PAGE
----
Summiting an Underwater Mountain

Greg Stone is currently participating in a National Geographic expedition exploring seamounts off the coast of Costa Rica. Check out his previous posts from the trip.

Some of the team in the submarine Deep See, about to descend. (© CI/Photo by Greg Stone)

Costa Rica’s equatorial sun streams through the clear dome of the submarine Deep See. A diver appears, smiles through the Plexiglas, and quickly puts a cover over the sphere so that we do not overheat as we are towed back to the ship after a successful dive to the seamount.

I’ve finally made it to Argo, the mother ship for Deep See, and I’m here with a terrific crew headed by the storied Avi Klapfer. We also have a team of accomplished scientists like Dr. Jorge Cortes from the Centro de Investigación en Ciencias del Mar y Limnología (CIMAR) and Dr. Larry Madin from Woods Hole Oceanographic Institution.

I am also very happy to have two good friends on board: Alan Dynner and Mike Velings. Mike and I share a passion for chess; he has brought along a board, and we play during the few moments we can find in the days that are richly filled with submarines, ROVs and scuba diving — usually making quick moves as we run out the door to dive.

We are anchored above the Las Gemelas seamounts, 340 miles [547 kilometers] off the coast of Costa Rica. The water is still, there is no wind. Conditions are perfect. Down below, I feel like the scenes of underwater wilderness will never end. Deep-sea sharks, groupers, salps and jellyfish surround us.

Argo, the ship hosting the seamount expedition team. (©CI/Photo by Greg Stone)

So far we have made three bluewater scuba dives to study the animals near the surface. Bluewater diving is so called because once in the water, it is blue in all directions — except straight below us, where the seafloor is some 5,000 feet [1,524 meters] down. There, it fades to pitch black.

On this expedition, we have made five dives so far in our “one atmosphere” submarine. Once the hatch closes, it maintains the normal pressure of Earth at sea level. We can dive up to 1,500 feet [457 meters] without worrying about decompression sickness. During these dives, we are tethered together for safety in a rig called a trapeze.

Dr. Larry Madin is an expert on pelagic invertebrates; he and I have been diving together for over 20 years. On this trip, Larry and I have already identified a number of mid-water animals, including ctenophores, jellyfish and salps. These drifting, soft bodied, jelly-like animals are among the most common creatures on Earth, yet we know little about them. Today, Larry said with a laugh, “If a spaceship from another world landed here, their first impression might be that Earth is inhabited by salps.”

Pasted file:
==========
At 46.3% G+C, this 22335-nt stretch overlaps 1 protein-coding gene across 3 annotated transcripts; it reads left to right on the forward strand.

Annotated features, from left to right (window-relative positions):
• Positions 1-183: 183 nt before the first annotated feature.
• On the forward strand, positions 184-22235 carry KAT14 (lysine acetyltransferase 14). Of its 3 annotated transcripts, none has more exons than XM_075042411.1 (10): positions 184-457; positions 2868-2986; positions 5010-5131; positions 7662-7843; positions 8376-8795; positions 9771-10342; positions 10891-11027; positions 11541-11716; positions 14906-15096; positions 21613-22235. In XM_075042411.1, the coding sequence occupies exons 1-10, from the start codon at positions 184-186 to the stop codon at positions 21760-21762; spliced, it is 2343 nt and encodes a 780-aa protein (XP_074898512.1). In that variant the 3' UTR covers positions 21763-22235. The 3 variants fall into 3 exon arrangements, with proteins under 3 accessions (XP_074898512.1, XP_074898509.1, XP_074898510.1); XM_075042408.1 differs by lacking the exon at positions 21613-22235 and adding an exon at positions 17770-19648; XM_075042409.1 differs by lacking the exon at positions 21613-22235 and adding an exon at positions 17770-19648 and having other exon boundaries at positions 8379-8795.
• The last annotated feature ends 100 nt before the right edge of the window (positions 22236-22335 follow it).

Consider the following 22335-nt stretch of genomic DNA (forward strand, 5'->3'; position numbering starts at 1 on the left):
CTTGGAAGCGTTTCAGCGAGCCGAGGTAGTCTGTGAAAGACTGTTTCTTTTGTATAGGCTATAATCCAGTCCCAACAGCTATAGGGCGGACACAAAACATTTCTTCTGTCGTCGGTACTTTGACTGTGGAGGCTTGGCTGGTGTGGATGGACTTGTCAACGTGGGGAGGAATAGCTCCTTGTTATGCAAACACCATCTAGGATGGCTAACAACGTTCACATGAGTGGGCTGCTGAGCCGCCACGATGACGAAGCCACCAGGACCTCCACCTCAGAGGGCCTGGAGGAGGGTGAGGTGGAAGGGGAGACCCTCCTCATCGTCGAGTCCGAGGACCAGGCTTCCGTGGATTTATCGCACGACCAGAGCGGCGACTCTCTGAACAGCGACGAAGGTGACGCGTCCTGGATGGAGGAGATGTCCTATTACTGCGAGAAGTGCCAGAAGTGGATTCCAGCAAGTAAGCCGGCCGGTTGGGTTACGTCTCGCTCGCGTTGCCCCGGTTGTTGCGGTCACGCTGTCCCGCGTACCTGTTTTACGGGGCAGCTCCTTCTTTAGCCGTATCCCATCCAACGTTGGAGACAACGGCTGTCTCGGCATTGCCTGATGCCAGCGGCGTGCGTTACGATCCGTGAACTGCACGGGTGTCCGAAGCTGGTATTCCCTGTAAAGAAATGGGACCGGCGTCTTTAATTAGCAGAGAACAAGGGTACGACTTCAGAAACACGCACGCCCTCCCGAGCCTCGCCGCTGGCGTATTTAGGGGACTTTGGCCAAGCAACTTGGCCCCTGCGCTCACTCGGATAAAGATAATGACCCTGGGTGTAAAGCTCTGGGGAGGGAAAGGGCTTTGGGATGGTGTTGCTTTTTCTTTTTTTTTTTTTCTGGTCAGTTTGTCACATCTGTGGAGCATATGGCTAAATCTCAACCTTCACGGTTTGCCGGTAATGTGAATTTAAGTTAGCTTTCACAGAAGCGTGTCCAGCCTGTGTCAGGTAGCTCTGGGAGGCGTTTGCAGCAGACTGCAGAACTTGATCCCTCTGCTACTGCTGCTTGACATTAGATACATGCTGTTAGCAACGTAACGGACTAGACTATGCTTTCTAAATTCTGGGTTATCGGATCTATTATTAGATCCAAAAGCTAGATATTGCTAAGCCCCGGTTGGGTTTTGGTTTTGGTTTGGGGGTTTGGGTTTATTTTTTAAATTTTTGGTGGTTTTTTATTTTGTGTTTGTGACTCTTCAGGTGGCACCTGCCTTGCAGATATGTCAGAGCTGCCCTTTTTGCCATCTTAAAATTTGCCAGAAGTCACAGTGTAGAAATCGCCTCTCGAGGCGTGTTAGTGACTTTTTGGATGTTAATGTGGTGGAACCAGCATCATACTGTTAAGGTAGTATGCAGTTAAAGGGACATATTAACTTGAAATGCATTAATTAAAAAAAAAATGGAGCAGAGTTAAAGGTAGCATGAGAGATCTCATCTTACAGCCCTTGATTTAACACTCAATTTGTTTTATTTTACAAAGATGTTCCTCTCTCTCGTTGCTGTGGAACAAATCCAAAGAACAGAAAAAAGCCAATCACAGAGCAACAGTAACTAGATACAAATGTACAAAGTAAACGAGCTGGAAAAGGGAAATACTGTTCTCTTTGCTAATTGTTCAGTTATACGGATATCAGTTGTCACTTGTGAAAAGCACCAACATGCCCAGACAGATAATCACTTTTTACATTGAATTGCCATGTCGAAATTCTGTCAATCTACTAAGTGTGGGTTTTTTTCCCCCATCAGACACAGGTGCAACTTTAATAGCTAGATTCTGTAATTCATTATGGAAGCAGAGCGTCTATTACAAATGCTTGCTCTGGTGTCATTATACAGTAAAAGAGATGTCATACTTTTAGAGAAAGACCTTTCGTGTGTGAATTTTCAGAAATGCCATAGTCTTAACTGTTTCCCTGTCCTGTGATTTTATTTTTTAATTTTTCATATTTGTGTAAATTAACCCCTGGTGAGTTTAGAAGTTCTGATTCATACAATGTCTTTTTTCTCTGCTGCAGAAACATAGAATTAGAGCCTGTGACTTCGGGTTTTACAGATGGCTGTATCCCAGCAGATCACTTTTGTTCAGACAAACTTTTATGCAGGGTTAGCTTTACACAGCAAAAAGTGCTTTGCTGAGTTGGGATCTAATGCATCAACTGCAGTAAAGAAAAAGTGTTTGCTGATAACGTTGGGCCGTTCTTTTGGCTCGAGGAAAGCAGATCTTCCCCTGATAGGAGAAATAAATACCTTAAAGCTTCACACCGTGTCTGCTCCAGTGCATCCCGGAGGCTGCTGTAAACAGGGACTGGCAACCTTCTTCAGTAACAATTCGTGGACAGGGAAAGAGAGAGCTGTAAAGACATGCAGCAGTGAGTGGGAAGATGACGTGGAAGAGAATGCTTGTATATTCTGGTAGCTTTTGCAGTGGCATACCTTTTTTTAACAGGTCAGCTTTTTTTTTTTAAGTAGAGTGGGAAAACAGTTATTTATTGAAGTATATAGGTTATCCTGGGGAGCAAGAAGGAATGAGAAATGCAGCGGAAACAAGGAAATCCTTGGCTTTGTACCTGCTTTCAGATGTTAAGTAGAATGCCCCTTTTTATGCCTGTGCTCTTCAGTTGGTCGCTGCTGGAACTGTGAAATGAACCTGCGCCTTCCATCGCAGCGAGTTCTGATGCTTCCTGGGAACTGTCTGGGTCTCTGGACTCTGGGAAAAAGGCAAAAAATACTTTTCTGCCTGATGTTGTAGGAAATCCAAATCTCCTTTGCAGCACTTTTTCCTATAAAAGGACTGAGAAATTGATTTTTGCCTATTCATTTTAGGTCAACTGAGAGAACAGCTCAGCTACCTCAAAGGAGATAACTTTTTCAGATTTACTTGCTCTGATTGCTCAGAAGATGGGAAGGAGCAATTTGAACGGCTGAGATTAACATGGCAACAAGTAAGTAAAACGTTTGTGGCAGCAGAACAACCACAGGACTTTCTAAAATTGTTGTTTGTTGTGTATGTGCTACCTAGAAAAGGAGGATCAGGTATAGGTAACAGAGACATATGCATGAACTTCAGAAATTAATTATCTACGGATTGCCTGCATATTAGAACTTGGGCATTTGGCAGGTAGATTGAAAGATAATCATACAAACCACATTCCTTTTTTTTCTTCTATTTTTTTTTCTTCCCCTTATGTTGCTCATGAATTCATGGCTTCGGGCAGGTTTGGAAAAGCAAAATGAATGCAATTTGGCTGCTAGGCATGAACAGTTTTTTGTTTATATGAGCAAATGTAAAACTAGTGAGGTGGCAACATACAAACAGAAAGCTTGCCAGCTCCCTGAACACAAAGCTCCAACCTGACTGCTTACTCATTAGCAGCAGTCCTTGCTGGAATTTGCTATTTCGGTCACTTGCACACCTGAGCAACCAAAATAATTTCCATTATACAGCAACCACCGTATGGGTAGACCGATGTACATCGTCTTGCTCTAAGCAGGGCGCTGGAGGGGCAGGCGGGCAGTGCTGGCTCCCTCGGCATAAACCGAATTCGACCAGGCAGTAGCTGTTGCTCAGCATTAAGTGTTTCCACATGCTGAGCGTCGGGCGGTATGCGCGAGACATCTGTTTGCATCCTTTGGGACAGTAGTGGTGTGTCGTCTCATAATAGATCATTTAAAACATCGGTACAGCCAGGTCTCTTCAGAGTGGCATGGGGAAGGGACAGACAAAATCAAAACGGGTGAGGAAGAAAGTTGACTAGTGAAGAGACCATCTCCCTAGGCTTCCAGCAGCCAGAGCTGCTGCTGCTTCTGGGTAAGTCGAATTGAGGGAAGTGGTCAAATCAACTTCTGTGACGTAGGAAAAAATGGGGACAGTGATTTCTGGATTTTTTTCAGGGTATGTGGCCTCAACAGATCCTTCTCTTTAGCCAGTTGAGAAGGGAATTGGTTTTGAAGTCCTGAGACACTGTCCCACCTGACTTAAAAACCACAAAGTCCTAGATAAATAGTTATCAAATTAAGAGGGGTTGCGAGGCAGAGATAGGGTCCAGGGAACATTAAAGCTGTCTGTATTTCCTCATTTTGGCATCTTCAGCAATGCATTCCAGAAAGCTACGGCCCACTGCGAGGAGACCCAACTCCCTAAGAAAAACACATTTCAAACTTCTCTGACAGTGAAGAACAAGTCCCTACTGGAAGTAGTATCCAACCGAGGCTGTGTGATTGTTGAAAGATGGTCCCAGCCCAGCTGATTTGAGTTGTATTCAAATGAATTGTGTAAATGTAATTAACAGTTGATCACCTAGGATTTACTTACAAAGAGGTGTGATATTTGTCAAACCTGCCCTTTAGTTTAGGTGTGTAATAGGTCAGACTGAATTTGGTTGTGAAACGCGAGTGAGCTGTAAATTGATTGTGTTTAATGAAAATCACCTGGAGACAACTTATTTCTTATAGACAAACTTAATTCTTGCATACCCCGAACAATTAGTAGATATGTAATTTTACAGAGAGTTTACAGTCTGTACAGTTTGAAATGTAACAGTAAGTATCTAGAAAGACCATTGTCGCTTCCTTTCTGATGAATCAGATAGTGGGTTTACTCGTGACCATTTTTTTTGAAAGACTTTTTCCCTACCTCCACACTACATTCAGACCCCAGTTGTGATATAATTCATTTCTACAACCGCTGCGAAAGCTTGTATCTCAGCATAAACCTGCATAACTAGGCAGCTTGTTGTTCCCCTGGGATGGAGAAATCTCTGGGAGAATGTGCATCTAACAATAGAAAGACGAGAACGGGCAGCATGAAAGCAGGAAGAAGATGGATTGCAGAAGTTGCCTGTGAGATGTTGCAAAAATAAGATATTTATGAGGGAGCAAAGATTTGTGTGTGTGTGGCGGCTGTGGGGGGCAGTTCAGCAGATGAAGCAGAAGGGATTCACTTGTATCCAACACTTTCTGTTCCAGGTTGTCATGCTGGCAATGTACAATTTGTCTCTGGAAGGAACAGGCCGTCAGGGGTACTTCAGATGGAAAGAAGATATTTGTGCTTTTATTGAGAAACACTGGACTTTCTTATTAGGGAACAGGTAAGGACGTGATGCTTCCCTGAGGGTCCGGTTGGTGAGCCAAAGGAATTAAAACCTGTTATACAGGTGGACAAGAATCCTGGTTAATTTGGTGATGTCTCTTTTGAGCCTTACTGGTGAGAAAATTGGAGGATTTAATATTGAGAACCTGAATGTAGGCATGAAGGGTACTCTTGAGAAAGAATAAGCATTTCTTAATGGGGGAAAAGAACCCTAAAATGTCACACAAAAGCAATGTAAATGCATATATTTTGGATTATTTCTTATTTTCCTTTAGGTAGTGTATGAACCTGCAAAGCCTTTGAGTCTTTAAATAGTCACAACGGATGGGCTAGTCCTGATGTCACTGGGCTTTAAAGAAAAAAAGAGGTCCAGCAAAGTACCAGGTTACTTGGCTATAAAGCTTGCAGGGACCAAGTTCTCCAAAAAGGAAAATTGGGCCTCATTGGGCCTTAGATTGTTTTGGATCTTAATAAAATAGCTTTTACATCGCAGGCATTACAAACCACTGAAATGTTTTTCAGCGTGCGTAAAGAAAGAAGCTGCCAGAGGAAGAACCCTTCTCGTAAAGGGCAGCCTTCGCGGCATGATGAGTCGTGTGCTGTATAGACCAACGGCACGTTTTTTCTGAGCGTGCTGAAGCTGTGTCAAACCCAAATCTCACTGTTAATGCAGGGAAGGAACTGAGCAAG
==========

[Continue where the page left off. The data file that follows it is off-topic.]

As the submarine dives, taking us to another world, we see an underwater mountain, a magnificent formation rising 3,000 feet [914 meters] from the seafloor. We dive down to its summit, about 600 feet [183 meters] from the surface.

It is amazing that a mere 600 feet can take you to such a different place, but that is how the ocean works. At this depth the pressure is 18 times greater than the surface. The light is a lovely green, blue, black tint; we call this region the twilight zone of the ocean. The peaks of the Las Gemelas seamount live perpetually in this zone, a wonderful place with prickly sharks; snowy, olive and sailfin groupers; calcareous hydroids; and several species of deep corals.

Greg Stone

Tonight we have launched the ROV and saw lanternfish, a type of deep-sea fish with the ability to generate its own light. Occasionally they make excursions to shallower water at night. Which reminds me, it’s now midnight, and I need to get some sleep because photographer Brian Skerry and I will be diving first thing in the morning.

Greg Stone is CI’s chief scientist for oceans. This expedition is supported in part by the National Science Foundation under Grant No. DRL-1114251. Any opinions, findings, and conclusions or recommendations expressed in this material are those of the writer and do not necessarily reflect the views of the National Science Foundation. Check out the next post in this series.


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